In 2015, U.S. District Judge Donovan Frank in St. Paul declared the sex offender program unconstitutional, concluding that a program designed to treat offenders for sexual disorders had become punitive in nature, wrongly detaining people who could be treated in less-restrictive community settings.
Detainees and their advocates have pointed to statistics showing that people are more likely to die at the MSOP than be released. The DHS said that, according to its records, 72 clients have died at the MSOP over its 27-year history. Over the same period, 14 clients have been fully discharged from the program; and 49 have been provisionally discharged, which means they were still under state supervision.
Jacob Flom, a detainee at Moose Lake and participant in the hunger strike, said he was among those rushed by ambulance to the hospital. After going seven days without food or water, he felt dizzy and collapsed against the wall of his unit. Later, Flom said he awoke to find himself in a hospital bed with an intravenous line stuck in his arm. Now he’s back in custody at the Moose Lake facility, where he has resumed his hunger strike.
“We don’t want to do this. I don’t like starving myself,” said Flom, who has been at Moose Lake for six years. “But I really feel like everything else has been tried, and we are adamant about getting out of here.”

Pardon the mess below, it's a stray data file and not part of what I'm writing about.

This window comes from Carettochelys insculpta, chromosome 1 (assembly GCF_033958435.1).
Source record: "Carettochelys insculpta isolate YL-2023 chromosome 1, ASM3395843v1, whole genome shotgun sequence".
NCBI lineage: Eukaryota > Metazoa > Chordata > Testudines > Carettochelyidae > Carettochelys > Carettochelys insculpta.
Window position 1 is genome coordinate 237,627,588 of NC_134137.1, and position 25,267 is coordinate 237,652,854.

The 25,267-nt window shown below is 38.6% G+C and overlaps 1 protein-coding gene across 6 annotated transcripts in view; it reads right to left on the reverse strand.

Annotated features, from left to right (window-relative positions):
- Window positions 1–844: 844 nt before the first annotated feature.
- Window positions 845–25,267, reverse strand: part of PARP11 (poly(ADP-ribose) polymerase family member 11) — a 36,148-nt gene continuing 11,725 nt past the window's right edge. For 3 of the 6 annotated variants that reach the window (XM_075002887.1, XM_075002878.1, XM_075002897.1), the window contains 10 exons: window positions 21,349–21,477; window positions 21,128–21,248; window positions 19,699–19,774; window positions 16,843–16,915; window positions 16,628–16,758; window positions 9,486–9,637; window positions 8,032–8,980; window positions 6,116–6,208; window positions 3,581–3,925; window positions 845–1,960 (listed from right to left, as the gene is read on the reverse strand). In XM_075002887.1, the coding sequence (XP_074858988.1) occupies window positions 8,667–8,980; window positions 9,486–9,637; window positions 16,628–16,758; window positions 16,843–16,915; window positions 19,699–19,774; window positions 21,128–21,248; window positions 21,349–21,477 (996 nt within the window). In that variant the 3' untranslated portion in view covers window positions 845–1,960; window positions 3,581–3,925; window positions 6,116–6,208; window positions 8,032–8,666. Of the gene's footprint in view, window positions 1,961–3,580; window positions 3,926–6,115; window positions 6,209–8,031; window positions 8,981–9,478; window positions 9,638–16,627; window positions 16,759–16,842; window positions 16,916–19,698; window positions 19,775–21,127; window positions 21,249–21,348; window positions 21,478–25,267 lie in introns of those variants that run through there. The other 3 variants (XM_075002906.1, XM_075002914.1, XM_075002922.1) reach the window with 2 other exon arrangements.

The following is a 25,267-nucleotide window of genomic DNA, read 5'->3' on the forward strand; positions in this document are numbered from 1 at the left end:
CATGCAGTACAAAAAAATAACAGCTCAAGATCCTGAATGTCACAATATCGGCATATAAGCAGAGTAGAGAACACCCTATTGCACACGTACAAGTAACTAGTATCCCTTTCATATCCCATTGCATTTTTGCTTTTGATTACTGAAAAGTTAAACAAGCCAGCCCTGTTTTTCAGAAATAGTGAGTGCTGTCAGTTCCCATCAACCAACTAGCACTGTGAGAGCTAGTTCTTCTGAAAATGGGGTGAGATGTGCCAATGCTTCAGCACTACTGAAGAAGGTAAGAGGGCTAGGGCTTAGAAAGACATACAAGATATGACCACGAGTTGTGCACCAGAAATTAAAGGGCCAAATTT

The latest action comes amid a year of unprecedented unrest at Minnesota’s tightly controlled sex offender program.
After detainees held a 14-day hunger strike in January, Human Services Commissioner Jodi Harpstead agreed to hold a series of monthly meetings with strikers and their representatives in the community. Detainees presented a list of “barriers to release” and 17 corresponding demands. These demands included changing the name of the program to eliminate the term “sex offender”; defunding the MSOP and reallocating the money to victim advocacy; and evaluating the mental health of detainees to determine whether they still required treatment.
Yet hunger strikers say their primary demand — that Minnesota put detainees on a “clear pathway” toward release — has not been addressed. Now they are calling for the program to be shut down. “Millions of dollars are being spent on this program that’s sucking the life out of people being forced to live here,” said Russell Hatton, a hunger striker who was the first to be hospitalized last week after succumbing to dehydration.
In a major study on recidivism, the U.S. Department of Justice analyzed the offending patterns of more than 20,000 prisoners who had been released from state prisons in 2005 after serving sentences for rape or sexual assault. The study found that 8% of these ex-prisoners were arrested for rape or sexual assault during the nine years after their release.
Chris Serres covers social services for the Star Tribune. Email: firstname.lastname@example.org Phone: 612-673-4308 Twitter: @chrisserres